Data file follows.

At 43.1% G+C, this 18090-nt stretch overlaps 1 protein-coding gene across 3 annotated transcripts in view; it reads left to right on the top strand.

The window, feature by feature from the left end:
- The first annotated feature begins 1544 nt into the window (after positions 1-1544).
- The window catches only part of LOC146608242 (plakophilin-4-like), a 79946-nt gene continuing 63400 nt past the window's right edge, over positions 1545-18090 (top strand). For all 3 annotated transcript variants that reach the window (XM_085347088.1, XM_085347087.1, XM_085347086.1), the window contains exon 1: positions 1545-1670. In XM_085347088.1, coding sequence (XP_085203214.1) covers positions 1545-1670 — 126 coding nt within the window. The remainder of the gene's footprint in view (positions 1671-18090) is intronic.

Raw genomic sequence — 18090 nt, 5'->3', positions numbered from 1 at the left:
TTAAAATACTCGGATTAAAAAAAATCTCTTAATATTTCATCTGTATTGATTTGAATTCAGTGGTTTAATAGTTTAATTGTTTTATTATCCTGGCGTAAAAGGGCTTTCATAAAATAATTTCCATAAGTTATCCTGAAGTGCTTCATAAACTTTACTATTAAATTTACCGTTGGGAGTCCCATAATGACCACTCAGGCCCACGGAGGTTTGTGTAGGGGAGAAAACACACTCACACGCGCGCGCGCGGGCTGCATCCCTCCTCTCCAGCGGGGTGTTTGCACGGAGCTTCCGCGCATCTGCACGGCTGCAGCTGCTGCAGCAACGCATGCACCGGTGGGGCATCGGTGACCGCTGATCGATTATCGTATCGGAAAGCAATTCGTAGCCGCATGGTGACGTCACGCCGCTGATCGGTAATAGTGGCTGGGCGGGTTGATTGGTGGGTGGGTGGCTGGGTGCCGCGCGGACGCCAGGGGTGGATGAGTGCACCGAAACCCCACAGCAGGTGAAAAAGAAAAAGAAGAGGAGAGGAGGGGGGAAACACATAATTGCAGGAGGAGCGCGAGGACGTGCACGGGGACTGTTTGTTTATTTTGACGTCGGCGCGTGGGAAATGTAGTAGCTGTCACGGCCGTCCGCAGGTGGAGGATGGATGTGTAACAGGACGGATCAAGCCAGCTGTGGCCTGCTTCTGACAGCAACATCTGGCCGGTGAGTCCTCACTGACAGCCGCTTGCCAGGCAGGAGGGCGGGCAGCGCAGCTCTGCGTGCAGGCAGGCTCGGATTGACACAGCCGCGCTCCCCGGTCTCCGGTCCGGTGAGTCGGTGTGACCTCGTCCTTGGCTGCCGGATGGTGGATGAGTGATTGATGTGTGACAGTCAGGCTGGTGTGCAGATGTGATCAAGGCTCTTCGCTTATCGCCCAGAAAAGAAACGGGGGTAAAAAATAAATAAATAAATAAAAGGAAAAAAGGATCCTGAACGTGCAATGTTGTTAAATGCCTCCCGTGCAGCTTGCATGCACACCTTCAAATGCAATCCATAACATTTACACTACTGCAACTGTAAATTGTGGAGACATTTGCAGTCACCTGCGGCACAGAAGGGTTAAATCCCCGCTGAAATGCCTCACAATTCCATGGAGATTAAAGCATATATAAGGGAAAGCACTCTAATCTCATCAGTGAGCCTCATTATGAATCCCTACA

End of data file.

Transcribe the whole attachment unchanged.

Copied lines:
At 43.1% G+C, this 18090-nt stretch overlaps 1 protein-coding gene across 3 annotated transcripts in view; it reads left to right on the top strand.

The window, feature by feature from the left end:
- The first annotated feature begins 1544 nt into the window (after positions 1-1544).
- The window catches only part of LOC146608242 (plakophilin-4-like), a 79946-nt gene continuing 63400 nt past the window's right edge, over positions 1545-18090 (top strand). For all 3 annotated transcript variants that reach the window (XM_085347088.1, XM_085347087.1, XM_085347086.1), the window contains exon 1: positions 1545-1670. In XM_085347088.1, coding sequence (XP_085203214.1) covers positions 1545-1670 — 126 coding nt within the window. The remainder of the gene's footprint in view (positions 1671-18090) is intronic.

Raw genomic sequence — 18090 nt, 5'->3', positions numbered from 1 at the left:
TTAAAATACTCGGATTAAAAAAAATCTCTTAATATTTCATCTGTATTGATTTGAATTCAGTGGTTTAATAGTTTAATTGTTTTATTATCCTGGCGTAAAAGGGCTTTCATAAAATAATTTCCATAAGTTATCCTGAAGTGCTTCATAAACTTTACTATTAAATTTACCGTTGGGAGTCCCATAATGACCACTCAGGCCCACGGAGGTTTGTGTAGGGGAGAAAACACACTCACACGCGCGCGCGCGGGCTGCATCCCTCCTCTCCAGCGGGGTGTTTGCACGGAGCTTCCGCGCATCTGCACGGCTGCAGCTGCTGCAGCAACGCATGCACCGGTGGGGCATCGGTGACCGCTGATCGATTATCGTATCGGAAAGCAATTCGTAGCCGCATGGTGACGTCACGCCGCTGATCGGTAATAGTGGCTGGGCGGGTTGATTGGTGGGTGGGTGGCTGGGTGCCGCGCGGACGCCAGGGGTGGATGAGTGCACCGAAACCCCACAGCAGGTGAAAAAGAAAAAGAAGAGGAGAGGAGGGGGGAAACACATAATTGCAGGAGGAGCGCGAGGACGTGCACGGGGACTGTTTGTTTATTTTGACGTCGGCGCGTGGGAAATGTAGTAGCTGTCACGGCCGTCCGCAGGTGGAGGATGGATGTGTAACAGGACGGATCAAGCCAGCTGTGGCCTGCTTCTGACAGCAACATCTGGCCGGTGAGTCCTCACTGACAGCCGCTTGCCAGGCAGGAGGGCGGGCAGCGCAGCTCTGCGTGCAGGCAGGCTCGGATTGACACAGCCGCGCTCCCCGGTCTCCGGTCCGGTGAGTCGGTGTGACCTCGTCCTTGGCTGCCGGATGGTGGATGAGTGATTGATGTGTGACAGTCAGGCTGGTGTGCAGATGTGATCAAGGCTCTTCGCTTATCGCCCAGAAAAGAAACGGGGGTAAAAAATAAATAAATAAATAAAAGGAAAAAAGGATCCTGAACGTGCAATGTTGTTAAATGCCTCCCGTGCAGCTTGCATGCACACCTTCAAATGCAATCCATAACATTTACACTACTGCAACTGTAAATTGTGGAGACATTTGCAGTCACCTGCGGCACAGAAGGGTTAAATCCCCGCTGAAATGCCTCACAATTCCATGGAGATTAAAGCATATATAAGGGAAAGCACTCTAATCTCATCAGTGAGCCTCATTATGAATCCCTACA